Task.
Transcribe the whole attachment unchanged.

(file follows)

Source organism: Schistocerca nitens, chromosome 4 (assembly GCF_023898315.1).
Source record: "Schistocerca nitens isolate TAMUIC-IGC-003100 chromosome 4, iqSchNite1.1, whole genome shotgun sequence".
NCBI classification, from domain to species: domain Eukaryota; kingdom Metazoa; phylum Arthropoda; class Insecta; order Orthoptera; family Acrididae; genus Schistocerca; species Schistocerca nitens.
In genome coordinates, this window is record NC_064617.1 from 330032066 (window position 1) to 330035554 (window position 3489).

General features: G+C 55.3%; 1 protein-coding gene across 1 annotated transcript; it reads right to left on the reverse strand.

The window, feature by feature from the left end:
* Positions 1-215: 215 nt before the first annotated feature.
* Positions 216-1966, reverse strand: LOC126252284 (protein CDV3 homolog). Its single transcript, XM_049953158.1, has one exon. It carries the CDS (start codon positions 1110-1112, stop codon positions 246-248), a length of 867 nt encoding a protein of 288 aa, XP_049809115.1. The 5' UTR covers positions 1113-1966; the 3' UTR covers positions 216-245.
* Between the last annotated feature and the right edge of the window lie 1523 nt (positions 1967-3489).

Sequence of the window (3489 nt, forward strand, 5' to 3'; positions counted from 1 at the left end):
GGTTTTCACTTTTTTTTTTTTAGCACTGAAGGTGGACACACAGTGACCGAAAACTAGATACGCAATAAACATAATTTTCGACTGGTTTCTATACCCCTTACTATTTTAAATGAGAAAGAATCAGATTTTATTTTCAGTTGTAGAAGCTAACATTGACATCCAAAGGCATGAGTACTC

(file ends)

Source organism: Schistocerca nitens, chromosome 4 (assembly GCF_023898315.1).
Source record: "Schistocerca nitens isolate TAMUIC-IGC-003100 chromosome 4, iqSchNite1.1, whole genome shotgun sequence".
NCBI classification, from domain to species: domain Eukaryota; kingdom Metazoa; phylum Arthropoda; class Insecta; order Orthoptera; family Acrididae; genus Schistocerca; species Schistocerca nitens.
In genome coordinates, this window is record NC_064617.1 from 330032066 (window position 1) to 330035554 (window position 3489).

General features: G+C 55.3%; 1 protein-coding gene across 1 annotated transcript; it reads right to left on the reverse strand.

The window, feature by feature from the left end:
* Positions 1-215: 215 nt before the first annotated feature.
* Positions 216-1966, reverse strand: LOC126252284 (protein CDV3 homolog). Its single transcript, XM_049953158.1, has one exon. It carries the CDS (start codon positions 1110-1112, stop codon positions 246-248), a length of 867 nt encoding a protein of 288 aa, XP_049809115.1. The 5' UTR covers positions 1113-1966; the 3' UTR covers positions 216-245.
* Between the last annotated feature and the right edge of the window lie 1523 nt (positions 1967-3489).

Sequence of the window (3489 nt, forward strand, 5' to 3'; positions counted from 1 at the left end):
GGTTTTCACTTTTTTTTTTTTAGCACTGAAGGTGGACACACAGTGACCGAAAACTAGATACGCAATAAACATAATTTTCGACTGGTTTCTATACCCCTTACTATTTTAAATGAGAAAGAATCAGATTTTATTTTCAGTTGTAGAAGCTAACATTGACATCCAAAGGCATGAGTACTC